Josephine Livingstone notes a danger in this sentiment in her 2016 article for the New Yorker, “The Remarkable Persistence of the Green Man.” Commenting on this impulse, she notes that the “idealization of the forest as sublimely special because it does not contain people or concrete or modernity or disease represents the same impulse that pushed certain Romantics to conceive of definitive mythic pasts for their muddy, industrialized, confusing modern nations.” This desire to connect to our own roots seems particularly resonant in a time when it is easy to feel unmoored. Nevertheless, it remains an anemoia—nostalgia for a place and a time we’ve never known, longing for something far deeper than we could ever truly reach.

Rancor by Kev Walker

The Green Man Vengeant

In Magic we find several instances of the Green Man vengeant, which juxtaposes the traditional figure we’ve explored with the devilish qualities seen in some early carvings. Pete Venters’ Aura Mutation depicts the dark side of Multani (himself a Maro: Multani, Maro-Sorcerer), grinning in destructive pleasure as he ruptures artifice and sets loose saprolings from its ruins.

Aura Mutation by Pete Venters

Longing for a healed world has turned to show its shadow side: violent rage at the defilement of the land.  For fans of The Lord of the Rings, this might bring to mind the Ents’ march against Isengard. In Magic, nowhere is this rage more obvious than on Titus Lunter’s Ancient Animus, in which Multani bursts forth in rage-filled ambush to drive out Karn, a paragon of artifice, as he seeks the Sylex. The body of Multani here isn’t even fully manifested, rising up haphazardly with so much anger-driven haste that the growth of Multani’s limbs hasn’t yet caught up to his fury.

There is seemingly no historical context in which the Green Man has been imagined as acting in quite this way, despite some carvings looking anguished or baleful.  Thus, the vengeant Green Man is something uniquely adapted for its place in Magic and other fantasy media. As the aforementioned cards have shown, this isn’t a new trend, and we see another explicit example of this on one of the game’s most popular auras, Rancor.  Like Ancient Animus, Rancor depicts Multani in a state of rage; functionally, it evokes the ever-imminent return of Yavimaya’s wrathful avatar.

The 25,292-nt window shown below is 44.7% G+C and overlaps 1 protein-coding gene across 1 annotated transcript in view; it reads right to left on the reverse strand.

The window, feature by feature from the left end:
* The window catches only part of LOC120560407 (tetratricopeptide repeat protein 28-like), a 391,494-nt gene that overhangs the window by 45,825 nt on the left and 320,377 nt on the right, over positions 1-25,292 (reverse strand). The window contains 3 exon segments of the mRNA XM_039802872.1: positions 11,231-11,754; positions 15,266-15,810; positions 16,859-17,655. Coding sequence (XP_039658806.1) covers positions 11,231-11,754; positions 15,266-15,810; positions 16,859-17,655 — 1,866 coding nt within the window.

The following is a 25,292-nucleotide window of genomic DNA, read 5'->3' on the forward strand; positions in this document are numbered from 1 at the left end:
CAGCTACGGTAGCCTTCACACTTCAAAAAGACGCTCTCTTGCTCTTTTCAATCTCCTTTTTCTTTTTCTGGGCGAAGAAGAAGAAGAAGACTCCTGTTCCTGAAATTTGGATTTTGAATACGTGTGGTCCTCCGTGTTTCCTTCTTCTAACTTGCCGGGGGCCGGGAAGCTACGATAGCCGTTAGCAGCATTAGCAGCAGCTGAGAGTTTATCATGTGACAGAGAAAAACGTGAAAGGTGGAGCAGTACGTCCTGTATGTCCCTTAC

Multani, Yavimaya’s Avatar by Ryan Yee

The Green Man Reimagined

As far as the real-world Green Man is concerned, Larrington points out that “he doesn’t do anything; he has no story, no legend, except those invented for him by modern writers” (232). But this doesn’t preclude him  from being a useful mythic figure. In 1939, the Green Man, as we know him now, was born into “a  world which was beginning to need him, a world in which people were gradually realising how industrialisation was stealthily degrading our planet” (227). Thus, just as the Green Man has been adopted in the last half-century by a number of New Age and environmental movements in the Anglophone world, the story that Magic has invented for its own appropriation of this ancient symbol in the Maro and especially Multani, Yavimaya’s Avatar seems to track with this notion of protecting and restoring the natural world.

We see the idea of rebirth depicted both figuratively and literally through the MTG lens; for example, Ryan Yee’s Multani, Yavimaya’s Avatar holds the key to proverbial spring open in their palm, offered freely.  Fittingly for Magic, it’s a lotus, one of the most recognizable symbols in the game’s history, indicative of an abundance of natural life.